French official warns of hard Brexit chaos at Channel ports
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France needs a crisis plan in case the UK leaves the European Union with no deal, the top official in the area covering French Channel ports has warned the government. Long queues are likely at the border as travellers' visas are examined and health checks on food exports and imports carried out, according to a study sent to Interior Minister Gérard Collomb.
As Britain's ruling Conservative Party prepares for a deeply divisive annual conference, opening in Birmingham on Sunday, concerns over a hard Brexit are mounting on the other side of the Channel.
In a study whose contents are revealed in Le Monde newspaper, the top French government representative in the Hauts-de-France department, Michel Lalande, warns that hundreds of jobs will have to be created to handle formalities at the border and queues of vehicles and people could "affect the handling of public order in the long term".
Some 32 million people and 4.2 million heavy goods vehicles pass through the Channel ports of Calais and Dunkirk and the Eurostar rail station in Lille every year.
If there is no Brexit deal, passport controls for people and customs checks for goods are set to become more complicated and time-consuming, overwhelming officials unless their number is greatly increased over a short space of time.
Queues for visa checks
Officials are drawing up a "specific plan for crisis management, in order to limit the effects of new procedures", Lalande tells the minister.
Given that Britain opted out of the Schengen no-borders agreement, passports are already checked at the border but the procedure will become more complicated if no agreement is reached, since British citizens will require visas to visit the European Union and EU citizens will need them to go to the UK.
That will mean travellers leaving vehicles, including coaches and lorries, and will probably mean border posts are overwhelmed, Lalande warns, adding that the length of time for passport control will double, leading to congestion at the Channel ports and in Lille.
Some 250 extra police will be needed, the study says, pointing out that they are unlikely to be available by 29 March, when Brexit should take effect.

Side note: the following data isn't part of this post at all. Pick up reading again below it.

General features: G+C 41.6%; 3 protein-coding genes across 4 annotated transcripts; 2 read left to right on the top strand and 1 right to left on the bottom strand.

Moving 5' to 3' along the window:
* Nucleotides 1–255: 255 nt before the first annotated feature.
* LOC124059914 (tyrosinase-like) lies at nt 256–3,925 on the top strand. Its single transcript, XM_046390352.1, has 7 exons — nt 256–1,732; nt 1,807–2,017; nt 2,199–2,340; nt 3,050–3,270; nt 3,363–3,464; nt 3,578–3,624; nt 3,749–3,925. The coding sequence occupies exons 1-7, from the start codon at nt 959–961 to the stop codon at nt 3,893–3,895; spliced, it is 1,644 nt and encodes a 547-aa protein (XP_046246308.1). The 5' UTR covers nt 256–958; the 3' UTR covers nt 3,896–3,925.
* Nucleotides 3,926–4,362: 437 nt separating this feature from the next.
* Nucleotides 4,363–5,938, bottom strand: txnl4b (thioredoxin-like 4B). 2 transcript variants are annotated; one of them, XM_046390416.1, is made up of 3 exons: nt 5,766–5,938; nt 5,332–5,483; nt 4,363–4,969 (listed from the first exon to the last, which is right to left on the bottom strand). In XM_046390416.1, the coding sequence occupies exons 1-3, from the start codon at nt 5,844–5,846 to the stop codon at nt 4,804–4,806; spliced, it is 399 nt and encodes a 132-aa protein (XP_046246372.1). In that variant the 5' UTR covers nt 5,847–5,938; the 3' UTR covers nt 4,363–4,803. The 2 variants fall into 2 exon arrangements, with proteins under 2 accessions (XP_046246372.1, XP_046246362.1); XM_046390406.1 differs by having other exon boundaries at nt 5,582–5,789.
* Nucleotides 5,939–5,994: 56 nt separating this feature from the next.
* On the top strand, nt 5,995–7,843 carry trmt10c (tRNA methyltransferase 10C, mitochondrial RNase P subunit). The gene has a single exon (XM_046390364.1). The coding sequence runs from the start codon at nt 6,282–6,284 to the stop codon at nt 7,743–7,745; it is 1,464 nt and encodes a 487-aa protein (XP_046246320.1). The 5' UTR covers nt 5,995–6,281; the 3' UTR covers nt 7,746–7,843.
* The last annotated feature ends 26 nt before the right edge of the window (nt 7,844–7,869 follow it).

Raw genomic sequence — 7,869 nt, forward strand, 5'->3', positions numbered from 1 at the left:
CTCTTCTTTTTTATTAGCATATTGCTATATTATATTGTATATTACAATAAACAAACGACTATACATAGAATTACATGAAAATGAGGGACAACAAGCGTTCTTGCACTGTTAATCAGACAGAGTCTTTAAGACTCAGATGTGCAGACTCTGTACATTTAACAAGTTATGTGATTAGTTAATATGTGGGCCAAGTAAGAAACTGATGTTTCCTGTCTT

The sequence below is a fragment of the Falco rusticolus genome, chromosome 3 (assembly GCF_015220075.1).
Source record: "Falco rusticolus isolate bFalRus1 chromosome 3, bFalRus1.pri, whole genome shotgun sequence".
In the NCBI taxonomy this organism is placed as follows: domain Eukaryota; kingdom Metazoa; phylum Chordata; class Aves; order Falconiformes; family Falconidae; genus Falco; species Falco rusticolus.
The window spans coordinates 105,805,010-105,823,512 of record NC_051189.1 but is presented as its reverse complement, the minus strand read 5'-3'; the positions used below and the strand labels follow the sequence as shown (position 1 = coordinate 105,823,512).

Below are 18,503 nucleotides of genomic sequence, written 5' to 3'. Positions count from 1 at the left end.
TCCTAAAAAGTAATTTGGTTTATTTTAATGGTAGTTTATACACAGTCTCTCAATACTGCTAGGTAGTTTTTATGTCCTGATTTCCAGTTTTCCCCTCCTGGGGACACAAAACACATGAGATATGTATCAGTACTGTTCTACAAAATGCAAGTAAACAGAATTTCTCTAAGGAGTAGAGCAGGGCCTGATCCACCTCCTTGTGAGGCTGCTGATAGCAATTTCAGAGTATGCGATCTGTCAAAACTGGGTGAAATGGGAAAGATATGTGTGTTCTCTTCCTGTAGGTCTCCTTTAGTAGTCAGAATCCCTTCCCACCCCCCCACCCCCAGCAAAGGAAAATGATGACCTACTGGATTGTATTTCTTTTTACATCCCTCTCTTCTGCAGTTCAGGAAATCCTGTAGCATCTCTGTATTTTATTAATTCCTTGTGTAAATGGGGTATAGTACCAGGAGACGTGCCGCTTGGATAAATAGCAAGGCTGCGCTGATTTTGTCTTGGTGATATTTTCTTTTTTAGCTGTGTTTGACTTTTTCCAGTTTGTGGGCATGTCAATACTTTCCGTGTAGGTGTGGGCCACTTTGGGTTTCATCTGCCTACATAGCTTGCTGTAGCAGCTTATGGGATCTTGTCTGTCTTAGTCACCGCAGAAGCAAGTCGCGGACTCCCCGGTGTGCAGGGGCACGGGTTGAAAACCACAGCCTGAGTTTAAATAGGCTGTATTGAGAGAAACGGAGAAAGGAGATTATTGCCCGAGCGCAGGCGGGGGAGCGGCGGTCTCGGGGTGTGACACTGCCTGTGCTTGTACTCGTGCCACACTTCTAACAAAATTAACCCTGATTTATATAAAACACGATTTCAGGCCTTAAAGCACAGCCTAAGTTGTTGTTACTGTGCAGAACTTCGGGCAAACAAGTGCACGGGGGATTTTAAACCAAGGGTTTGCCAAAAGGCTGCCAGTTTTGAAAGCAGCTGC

Health checks on food
Transporting goods will also become more complicated.
Animal and vegetable products will have to undergo sanitary and phytosanitary controls in approved premises, which will take 18-24 months to build, according to the study.
Up to 970,000 shipments could need checking every year, requiring 195 new jobs to be created, it estimates.
Companies that are not used to exporting outside Europe will need to be informed of their rights and duties and contact established with the customs service.
Public Accounts Minister Gérald Darmanin has promised the creation of 700 customs officials' jobs over the course of the next four years and the government will appoint a Brexit coordinator in the next few days.
Toyota to pause production
Meanwhile in Britain, the UK boss of Toyota, Marvin Cooke, warned that production will stop for a time at the company's Burnaston plant in the event of a no-deal Brexit.
The plant, which employs 2,500 staff, produced nearly 150,000 cars last year, 90 percent for export to the European Union.
It relies on components from the EU for its "just-in-time" production of the Auris and the Avensis models.
"My view is that if Britain crashes out of the EU at the end of March we will see production stop in our factory," Cooke told the BBC, although he could not say whether it would be for how long.
Jaguar Land Rover said in July that it would cut costs in Britain in the event of a hard Brexit and in September BMW warned that it would close the factory where it makes the Mini for four weeks.
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